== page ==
In the last year, some 25 different guide and service dog organizations—including the five largest in the United States1—have used the C-BARQ routinely to evaluate the behavior of their puppies as they progress through the puppy-raising process. These evaluations allow instantaneous comparisons with other assistance dogs in the database, can alert the organizations to the onset of behavioral problems so that these can be targeted for early training interventions, and provide an objective standard against which to track the overall behavioral progress of dogs over time. Puppy C-BARQ evaluations can also be used to ‘predict' an individual dog's likelihood of success/failure in subsequent training and field service. The C-BARQ database now contains behavioral assessments for more than 35,000 working assistance dogs making it probably the most valuable and accessible resource on working dog behavior in the world.

Shelters, Adoption Centers, Rescue Groups and Fostering Agencies

Canine behavior problems are a significant concern for animal shelters and adoption centers. Problem behaviors are generally ranked as the most common reason why dogs are surrendered by their owners, and behaviorally problematic dogs may be returned post-adoption, or pose a danger to shelter staff, adopting owners, or other members of the public and their animals. Shelters need reliable and accurate methods of screening dogs for the presence of behavior problems at the time of relinquishment. The C-BARQ, and especially its short form (the mini C-BARQ; Duffy, Kruger & Serpell, 2015), provides shelters and adoption centers with a valuable tool for screening dogs on intake; and when used in combination with in-house temperament tests, can help to guide rational intervention and adoption strategies. C-BARQ assessments while dogs are in temporary foster care also provide valuable insights, while post-adoption behavioral counseling is greatly facilitated by asking adopting owners to complete a C-BARQ.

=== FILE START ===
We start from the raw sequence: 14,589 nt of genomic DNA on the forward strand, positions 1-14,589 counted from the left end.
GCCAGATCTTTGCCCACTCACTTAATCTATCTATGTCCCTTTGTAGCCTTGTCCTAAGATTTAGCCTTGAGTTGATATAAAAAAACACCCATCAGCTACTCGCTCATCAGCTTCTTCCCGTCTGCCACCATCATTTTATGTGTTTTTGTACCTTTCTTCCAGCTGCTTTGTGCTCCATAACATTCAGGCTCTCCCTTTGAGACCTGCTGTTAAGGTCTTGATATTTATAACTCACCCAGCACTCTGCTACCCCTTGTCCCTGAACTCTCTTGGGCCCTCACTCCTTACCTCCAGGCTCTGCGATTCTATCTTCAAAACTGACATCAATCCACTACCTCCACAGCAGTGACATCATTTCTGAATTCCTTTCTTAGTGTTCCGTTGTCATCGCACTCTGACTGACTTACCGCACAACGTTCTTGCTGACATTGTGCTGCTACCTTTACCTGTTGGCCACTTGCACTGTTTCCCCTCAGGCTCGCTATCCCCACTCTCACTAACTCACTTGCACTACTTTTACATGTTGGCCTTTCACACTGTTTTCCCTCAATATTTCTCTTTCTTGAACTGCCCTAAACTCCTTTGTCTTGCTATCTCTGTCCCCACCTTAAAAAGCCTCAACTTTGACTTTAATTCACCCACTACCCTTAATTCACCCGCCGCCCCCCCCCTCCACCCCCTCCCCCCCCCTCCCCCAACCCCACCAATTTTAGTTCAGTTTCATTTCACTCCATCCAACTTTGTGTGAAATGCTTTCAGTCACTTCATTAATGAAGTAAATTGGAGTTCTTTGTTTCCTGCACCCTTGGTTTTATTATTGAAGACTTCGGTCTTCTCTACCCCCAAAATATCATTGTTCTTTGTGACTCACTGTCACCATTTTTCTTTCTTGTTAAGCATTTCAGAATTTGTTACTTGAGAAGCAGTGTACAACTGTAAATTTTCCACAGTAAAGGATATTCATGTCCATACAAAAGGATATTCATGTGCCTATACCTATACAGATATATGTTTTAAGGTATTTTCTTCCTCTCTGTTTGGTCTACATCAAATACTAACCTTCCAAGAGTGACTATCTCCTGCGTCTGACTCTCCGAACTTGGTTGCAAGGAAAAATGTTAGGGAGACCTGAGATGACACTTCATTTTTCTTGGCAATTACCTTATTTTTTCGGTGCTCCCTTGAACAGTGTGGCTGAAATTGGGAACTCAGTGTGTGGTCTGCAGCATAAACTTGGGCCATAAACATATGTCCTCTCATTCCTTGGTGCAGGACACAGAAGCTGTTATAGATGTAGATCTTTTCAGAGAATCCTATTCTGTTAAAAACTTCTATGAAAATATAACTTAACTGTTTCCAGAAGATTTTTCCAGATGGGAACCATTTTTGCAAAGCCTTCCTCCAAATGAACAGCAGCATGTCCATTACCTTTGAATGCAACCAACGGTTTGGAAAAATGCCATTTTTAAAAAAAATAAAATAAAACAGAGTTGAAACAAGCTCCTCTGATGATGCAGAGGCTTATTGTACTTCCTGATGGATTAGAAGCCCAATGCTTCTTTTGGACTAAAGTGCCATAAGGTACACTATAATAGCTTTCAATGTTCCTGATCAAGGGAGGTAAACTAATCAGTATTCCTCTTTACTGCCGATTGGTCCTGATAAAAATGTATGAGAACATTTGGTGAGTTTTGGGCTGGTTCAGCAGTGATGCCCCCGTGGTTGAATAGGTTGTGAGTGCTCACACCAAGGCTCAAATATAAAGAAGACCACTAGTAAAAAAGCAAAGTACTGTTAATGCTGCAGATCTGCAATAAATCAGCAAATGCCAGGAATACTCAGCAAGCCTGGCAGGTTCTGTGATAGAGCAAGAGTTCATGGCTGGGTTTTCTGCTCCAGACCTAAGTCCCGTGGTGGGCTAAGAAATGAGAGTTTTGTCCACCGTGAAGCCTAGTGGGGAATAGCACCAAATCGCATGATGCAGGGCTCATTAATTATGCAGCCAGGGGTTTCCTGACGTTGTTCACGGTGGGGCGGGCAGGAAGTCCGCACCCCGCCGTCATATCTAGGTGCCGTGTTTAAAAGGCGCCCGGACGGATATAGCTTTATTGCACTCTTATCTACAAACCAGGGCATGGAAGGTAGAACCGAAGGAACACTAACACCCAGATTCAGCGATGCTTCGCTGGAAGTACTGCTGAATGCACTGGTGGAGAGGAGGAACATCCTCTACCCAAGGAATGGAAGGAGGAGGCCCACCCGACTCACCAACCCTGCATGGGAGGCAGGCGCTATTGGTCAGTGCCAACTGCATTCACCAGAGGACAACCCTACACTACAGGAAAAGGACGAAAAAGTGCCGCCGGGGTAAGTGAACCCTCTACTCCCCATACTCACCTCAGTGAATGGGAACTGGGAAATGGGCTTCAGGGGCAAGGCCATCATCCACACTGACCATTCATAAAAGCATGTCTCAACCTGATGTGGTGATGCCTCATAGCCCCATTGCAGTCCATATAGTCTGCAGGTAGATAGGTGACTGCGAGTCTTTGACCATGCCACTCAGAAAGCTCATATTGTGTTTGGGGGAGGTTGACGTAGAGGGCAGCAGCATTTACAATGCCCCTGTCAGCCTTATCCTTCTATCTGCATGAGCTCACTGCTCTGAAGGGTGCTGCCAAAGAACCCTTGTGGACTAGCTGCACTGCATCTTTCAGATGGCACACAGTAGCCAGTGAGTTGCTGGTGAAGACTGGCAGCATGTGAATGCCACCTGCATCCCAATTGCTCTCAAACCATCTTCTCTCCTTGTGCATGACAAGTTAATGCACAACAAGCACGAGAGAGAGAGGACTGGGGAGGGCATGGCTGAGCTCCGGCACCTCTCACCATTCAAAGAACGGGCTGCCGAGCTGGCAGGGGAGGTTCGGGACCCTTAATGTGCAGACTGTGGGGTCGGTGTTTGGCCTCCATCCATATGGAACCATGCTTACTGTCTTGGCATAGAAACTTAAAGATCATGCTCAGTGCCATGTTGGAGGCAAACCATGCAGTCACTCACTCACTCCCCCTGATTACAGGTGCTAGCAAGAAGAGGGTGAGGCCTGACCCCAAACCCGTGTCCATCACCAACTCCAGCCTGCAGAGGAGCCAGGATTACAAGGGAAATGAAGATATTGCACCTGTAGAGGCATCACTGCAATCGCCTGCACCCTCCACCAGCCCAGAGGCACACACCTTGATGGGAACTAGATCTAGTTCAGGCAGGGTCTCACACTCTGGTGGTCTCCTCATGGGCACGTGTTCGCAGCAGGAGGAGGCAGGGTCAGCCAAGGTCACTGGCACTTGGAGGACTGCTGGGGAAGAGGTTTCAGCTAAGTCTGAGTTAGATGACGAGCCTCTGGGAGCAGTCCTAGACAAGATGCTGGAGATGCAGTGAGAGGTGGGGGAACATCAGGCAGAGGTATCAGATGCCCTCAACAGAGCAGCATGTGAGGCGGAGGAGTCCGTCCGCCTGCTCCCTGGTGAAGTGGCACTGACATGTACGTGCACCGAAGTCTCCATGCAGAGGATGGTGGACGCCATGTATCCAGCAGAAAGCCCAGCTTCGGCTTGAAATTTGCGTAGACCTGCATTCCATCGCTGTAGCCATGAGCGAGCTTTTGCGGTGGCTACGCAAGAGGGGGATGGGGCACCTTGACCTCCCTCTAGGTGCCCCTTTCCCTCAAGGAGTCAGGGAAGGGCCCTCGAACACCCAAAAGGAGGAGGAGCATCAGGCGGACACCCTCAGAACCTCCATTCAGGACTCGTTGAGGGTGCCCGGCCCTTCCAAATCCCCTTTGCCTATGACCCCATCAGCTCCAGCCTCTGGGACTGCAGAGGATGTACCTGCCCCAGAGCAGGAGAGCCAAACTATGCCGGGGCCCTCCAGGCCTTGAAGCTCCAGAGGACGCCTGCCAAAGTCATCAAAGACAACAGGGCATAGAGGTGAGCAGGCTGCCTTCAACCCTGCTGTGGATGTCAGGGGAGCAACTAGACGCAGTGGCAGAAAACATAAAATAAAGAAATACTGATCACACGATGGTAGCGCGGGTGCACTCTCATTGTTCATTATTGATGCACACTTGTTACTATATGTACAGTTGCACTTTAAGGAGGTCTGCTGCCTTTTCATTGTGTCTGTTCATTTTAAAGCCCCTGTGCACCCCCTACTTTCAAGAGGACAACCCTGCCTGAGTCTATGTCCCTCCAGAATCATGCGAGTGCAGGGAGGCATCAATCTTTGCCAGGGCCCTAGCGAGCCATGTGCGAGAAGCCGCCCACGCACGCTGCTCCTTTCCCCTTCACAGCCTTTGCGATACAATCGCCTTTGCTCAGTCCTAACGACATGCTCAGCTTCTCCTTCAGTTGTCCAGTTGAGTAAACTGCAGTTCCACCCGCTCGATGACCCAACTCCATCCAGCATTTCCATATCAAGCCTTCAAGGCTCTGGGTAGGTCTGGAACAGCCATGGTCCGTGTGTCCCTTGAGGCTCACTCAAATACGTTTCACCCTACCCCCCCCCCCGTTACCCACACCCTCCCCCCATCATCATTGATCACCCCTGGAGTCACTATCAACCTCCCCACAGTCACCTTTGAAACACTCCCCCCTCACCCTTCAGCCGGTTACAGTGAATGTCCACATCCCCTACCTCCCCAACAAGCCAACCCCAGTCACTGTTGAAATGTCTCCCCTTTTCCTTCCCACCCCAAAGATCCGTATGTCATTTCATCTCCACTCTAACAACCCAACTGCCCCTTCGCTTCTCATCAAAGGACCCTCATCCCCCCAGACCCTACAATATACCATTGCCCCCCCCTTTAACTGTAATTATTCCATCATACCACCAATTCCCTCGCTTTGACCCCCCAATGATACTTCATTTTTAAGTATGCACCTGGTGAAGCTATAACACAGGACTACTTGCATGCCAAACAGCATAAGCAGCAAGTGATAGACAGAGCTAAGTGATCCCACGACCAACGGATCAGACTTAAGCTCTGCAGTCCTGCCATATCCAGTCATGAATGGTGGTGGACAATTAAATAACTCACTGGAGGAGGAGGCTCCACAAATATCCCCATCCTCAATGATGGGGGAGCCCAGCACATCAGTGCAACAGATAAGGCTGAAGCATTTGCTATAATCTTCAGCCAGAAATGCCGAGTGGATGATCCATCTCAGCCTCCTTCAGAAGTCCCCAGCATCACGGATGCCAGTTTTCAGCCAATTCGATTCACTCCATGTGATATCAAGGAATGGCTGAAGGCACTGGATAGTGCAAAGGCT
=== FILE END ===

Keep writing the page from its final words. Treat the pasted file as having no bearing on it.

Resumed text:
Trainers and Behavior Counselors

The current classification of canine behavior problems is almost as diverse as the dogs themselves. One of the beauties of the C-BARQ is that it provides a simple descriptive classification of behavior based on data derived from literally thousands of dogs. As each new dog is entered into the database, its scores are compared automatically with this very large reference sample of dogs using standard algorithms. These comparisons are presented in the form of simple charts in which the individual dog's scores are appropriately color-coded to signify when they fall outside the normal range. And, because each dog's results are based on calculated population averages, the C-BARQ assessment provides a truly objective diagnosis of the relative severity of the dog's problems. The website is set up to provide one initial assessment of each dog and two follow-up assessments, thereby providing professional trainers with an objective ‘baseline' against which changes and improvements can be monitored before and after behavior modification or training.

Breeders and Breed Groups

Responsible dog breeders seek to produce puppies with reliable temperaments and few, if any, behavioral problems. Unfortunately, breeding decisions based on selecting sires and dams for sound temperament do not always work out as expected. Once puppies are sold or adopted, it is generally difficult to obtain reliable follow-up information about their behavior as they mature. However, using the C-BARQ, this type of information is readily accessible simply by asking puppy buyers to complete the questionnaire 1 or 2 years after purchasing a puppy. Thus, the C-BARQ is an invaluable tool for developing and maintaining breed-specific behavioral profiles over time. Currently 9 different breeders and breed clubs—including the Newfoundland Club of America—are using the C-BARQ. With it, breeders can easily evaluate the behavior of the offspring of particular sires and dams; monitor the progress of behavioral selection within breeds or lineages over time, and obtain reliable phenotypic measures of behavior for future genetic studies of temperament.

Canine Scientists and Students